Liquid Diet: We Tested the New Sam Can, and It Works

A million dollars worth of research later, Sam Adams has a winner on its hands with its canned lager.

Welcome to Liquid Diet, where Christopher Hughes finds the extraordinary stories behind the people and places that quench the thirst of the Boston area.

Samuel Adams new can

Sam Koch has spent two years and upwards of a million dollars re-imagining the aluminum can. (photo courtesy of Facebook)

Since 1981, when the koozie was unveiled in all of its neoprene glory, the beer industry has been inundated with a bottomless amount of snake oil pawned off on unsuspecting fans of light lager. Who could forget Miller’s Vortex bottle, Budweiser’s Write-On label, or Coors with their “Cold-Activation” window? It was catnip for people mesmerized by twirling objects and mood ring technology— rather than the prospect of better beer.

With that failed lineage in mind, I was skeptical of Jim Koch’s million-dollar quest for the ideal can for his Boston Lager. Samuel Adams spent two years with sensory expert, Roy Desrochers, the ergonomic design team at IDEO, and manufacturer, Ball Corporation, supposedly building the perfect aluminum vessel for their flagship product. The culmination of their labor hit shelves this week and, at first glance, it’s difficult to distinguish a significant difference between the “Sam Can” and its familiar ancestor. But after sampling the same beer out of both models, it’s obvious that the subtle tweaks and flourishes actually have a positive influence.

What they’ve capitalized on is the role our nose plays in taste. As Mary Roach says in her fantastic new book, Gulp: Adventure on the Alimentary Canal, “Humans perceive five tastes-sweet, bitter, salty, sour, and umami-and an almost infinite number of smells. Eighty to ninety percent of the sensory experience of eating is olfaction.”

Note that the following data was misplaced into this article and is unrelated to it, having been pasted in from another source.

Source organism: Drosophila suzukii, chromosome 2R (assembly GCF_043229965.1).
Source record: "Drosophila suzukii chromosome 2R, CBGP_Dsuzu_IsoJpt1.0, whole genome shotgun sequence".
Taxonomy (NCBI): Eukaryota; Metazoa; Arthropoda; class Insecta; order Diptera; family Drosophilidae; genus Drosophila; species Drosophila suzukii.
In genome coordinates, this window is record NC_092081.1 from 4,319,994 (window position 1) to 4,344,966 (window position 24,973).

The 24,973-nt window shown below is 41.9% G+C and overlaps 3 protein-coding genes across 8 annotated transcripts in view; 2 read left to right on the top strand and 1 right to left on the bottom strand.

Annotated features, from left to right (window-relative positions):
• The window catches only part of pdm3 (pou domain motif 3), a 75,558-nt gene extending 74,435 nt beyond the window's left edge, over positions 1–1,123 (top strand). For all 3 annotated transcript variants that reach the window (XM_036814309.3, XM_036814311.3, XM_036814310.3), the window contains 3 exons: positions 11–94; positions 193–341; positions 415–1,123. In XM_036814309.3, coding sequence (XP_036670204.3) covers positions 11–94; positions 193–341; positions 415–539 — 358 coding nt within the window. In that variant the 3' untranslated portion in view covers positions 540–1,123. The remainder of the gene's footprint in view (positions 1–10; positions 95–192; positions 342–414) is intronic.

Top of Samuel Adams new

Top view of the new Samuel Adams can. (photo courtesy of Facebook)

A wider lid allows for more air to enter the stream of beer like a decanter naturally aerating and releasing aroma compounds. Like their Perfect Pint glass, the top half of the “Sam Can” has an hourglass ridge, which also produces a beneficial turbulence intended to wrestle free constrained aroma. Finally, in what seems like the most obvious modification, they’ve moved the can opening further from the edge, so your nose is closer to the beer, as it would in a regular pint glass.

This is all in addition to the known benefits of canning beer. Aluminum protects beer in a way that glass will never afford. UV light eventually penetrates even brown bottles, producing skunky and off-aromas. Also, oxygen can leach into beer through a bottle cap, destroying the contents. But the real pleasure is that you can now open a convenient and shatterproof Sam Adams Boston Lager after a scorching day in the yard or on the hot sands of your favorite beach.

If you’re still skeptical, I don’t blame you, but the hops and malt that differentiates Sam Adams’ lager from its adjunct-ridden competition was never so obvious as when I popped open Koch’s latest contribution to craft beer.

Buy Sam Cans now at Craft Beer Cellar in Belmont

12-pack $19.25, 6-pack $9.75